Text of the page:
Lay People Flock to Rila Monastery for Memorial Service for King Boris III’s 80th Death Anniversary

Lay people flocked to the Nativity of the Virgin Cathedral of Rila Monastery (Southwestern Bulgaria) on Monday to attend a service on the 80th anniversary of the death of Bulgarian King Boris III (1894-1943).

A guard of honour was there to salute the descendants of the king as they arrived at the monastery Monday morning, among them his son Simeon Saxe-Coburg-Gotha and wife Margarita, their sons Prince Konstantin-Assen and wife Maria, and Prince Boris of Tarnovo, daughter Princess Kalina and husband Kitin Munoz with their son Simeon-Hassan. As Bronislaw Chrobok, the husband of Boris’s daughter Maria Louisa, is celebrating his 90th birthday on August 27, members of the Chrobok family will be unable to attend the occasion in Bulgaria, the Saxe-Coburg-Gothas said in a statement on their website.

In the congregation were politicians and public figures, including Andrey Kovatchev (member of the European Parliament), Kyustendil Mayor Petar Paunov and BTA Director General Kiril Valchev.

The rites were performed by Mitropolitans Nikolai of Plovdiv, Antonii of Central Europe, Danail of Vidin, Serafim of Nevrokop and Rila Monastery Hiegumen Evlogii. An address by Bulgarian Patriarch Neophyte was read during the service.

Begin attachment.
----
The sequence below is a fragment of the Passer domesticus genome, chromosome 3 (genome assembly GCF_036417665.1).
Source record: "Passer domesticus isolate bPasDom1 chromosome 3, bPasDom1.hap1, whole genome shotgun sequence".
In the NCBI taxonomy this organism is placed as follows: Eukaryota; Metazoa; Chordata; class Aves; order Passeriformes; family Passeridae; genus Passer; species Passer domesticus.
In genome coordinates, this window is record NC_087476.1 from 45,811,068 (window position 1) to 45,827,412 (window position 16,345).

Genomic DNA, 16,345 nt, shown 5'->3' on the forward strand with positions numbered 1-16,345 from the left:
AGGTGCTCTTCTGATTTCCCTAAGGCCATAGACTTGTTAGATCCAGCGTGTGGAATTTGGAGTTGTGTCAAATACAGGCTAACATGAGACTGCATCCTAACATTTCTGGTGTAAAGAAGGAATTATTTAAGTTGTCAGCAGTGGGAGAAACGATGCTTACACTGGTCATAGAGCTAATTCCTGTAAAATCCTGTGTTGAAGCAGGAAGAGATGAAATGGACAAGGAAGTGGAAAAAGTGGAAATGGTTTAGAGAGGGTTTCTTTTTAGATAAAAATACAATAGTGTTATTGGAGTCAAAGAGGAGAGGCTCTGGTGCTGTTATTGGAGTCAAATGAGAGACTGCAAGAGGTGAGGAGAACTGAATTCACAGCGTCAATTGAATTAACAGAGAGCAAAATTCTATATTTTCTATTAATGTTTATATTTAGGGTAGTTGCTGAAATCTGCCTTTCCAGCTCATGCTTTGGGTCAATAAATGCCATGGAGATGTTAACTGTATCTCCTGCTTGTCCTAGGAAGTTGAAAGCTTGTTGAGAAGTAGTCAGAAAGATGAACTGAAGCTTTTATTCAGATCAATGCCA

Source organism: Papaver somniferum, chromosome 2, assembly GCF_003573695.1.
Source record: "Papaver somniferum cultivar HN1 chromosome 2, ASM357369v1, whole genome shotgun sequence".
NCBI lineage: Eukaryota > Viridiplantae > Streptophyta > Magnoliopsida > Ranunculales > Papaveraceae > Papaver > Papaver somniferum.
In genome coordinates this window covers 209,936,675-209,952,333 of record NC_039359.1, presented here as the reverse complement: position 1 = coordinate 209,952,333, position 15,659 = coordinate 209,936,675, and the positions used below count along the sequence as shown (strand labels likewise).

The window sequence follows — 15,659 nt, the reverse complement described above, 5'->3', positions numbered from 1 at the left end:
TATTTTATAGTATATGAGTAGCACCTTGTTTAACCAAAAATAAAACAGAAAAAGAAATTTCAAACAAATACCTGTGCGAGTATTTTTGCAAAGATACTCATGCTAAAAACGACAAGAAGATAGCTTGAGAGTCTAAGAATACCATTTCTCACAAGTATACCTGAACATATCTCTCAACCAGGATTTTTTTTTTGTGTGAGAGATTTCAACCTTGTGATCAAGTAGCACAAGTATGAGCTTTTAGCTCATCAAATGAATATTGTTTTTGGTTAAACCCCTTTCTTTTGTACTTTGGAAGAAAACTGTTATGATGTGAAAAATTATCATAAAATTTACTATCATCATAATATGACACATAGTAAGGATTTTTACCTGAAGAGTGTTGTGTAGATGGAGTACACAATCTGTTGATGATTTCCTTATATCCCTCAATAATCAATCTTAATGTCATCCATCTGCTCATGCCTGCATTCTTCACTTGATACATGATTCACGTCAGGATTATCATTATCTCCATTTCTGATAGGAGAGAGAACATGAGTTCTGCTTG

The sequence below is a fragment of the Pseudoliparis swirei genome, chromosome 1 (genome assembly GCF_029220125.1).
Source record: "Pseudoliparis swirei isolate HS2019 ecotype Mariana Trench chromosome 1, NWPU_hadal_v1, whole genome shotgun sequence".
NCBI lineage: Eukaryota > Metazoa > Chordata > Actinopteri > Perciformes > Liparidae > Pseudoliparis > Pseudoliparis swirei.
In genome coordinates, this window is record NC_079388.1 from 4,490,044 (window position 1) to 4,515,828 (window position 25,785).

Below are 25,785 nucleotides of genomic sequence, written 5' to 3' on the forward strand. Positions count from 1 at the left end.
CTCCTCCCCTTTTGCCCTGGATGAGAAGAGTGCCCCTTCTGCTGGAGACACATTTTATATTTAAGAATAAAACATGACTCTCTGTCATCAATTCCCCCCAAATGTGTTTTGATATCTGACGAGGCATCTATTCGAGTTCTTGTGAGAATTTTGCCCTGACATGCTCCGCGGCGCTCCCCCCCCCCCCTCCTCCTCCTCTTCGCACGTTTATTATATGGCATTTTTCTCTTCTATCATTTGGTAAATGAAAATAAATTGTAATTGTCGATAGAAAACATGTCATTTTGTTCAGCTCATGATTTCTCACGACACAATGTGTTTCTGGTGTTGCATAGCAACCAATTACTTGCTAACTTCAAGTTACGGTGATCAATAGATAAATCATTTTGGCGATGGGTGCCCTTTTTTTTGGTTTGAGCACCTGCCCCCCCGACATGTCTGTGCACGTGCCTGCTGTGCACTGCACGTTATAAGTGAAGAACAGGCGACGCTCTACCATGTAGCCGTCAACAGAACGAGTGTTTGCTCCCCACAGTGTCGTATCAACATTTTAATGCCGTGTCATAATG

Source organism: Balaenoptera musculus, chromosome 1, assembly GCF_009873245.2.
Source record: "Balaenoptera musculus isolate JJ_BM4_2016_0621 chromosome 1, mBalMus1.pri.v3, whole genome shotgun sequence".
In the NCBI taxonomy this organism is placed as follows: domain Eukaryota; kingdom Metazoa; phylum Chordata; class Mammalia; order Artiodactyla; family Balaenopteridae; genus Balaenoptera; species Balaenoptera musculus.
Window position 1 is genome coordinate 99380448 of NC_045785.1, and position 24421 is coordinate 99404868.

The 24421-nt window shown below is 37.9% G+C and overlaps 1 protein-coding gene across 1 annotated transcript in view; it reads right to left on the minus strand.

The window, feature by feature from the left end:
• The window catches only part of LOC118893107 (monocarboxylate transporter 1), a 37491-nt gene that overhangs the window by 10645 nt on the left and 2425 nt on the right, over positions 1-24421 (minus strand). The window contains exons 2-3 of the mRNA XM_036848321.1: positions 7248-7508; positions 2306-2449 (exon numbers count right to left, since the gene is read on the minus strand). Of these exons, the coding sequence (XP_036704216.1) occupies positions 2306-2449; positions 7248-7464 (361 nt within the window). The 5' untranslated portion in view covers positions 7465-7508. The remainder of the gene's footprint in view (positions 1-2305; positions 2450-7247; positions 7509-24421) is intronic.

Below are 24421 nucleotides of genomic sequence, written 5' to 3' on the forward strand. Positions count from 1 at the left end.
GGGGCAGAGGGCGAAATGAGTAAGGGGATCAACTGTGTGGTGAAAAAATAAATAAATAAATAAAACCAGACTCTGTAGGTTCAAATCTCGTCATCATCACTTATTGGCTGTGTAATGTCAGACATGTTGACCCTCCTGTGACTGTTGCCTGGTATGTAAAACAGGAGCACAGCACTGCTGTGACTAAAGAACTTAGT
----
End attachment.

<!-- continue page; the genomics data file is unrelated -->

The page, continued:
“On August 28, 1943 King Boris III died under circumstances which remain controversial to this day. Following a large and impressive State Funeral at the Alexander Nevsky Cathedral in Sofia, where the streets were lined with weeping crowds, the coffin of King Boris III was taken by train to the mountains and buried in Bulgaria’s largest and most important monastery, the Rila Monastery. After taking power in September 1944, the Communist-dominated government had his body exhumed and secretly buried in the courtyard of the Vrana Palace near Sofia. At a later time the Communist authorities removed the zinc coffin from Vrana and moved it to a secret location, which remains unknown to this day. After the fall of communism, an excavation attempt was made at the Vrana Palace, in which only Boris’s heart was found, as it had been put in a glass cylinder outside the coffin. The heart was taken by his widow in 1993 to Rila Monastery where it was reinterred,” explains.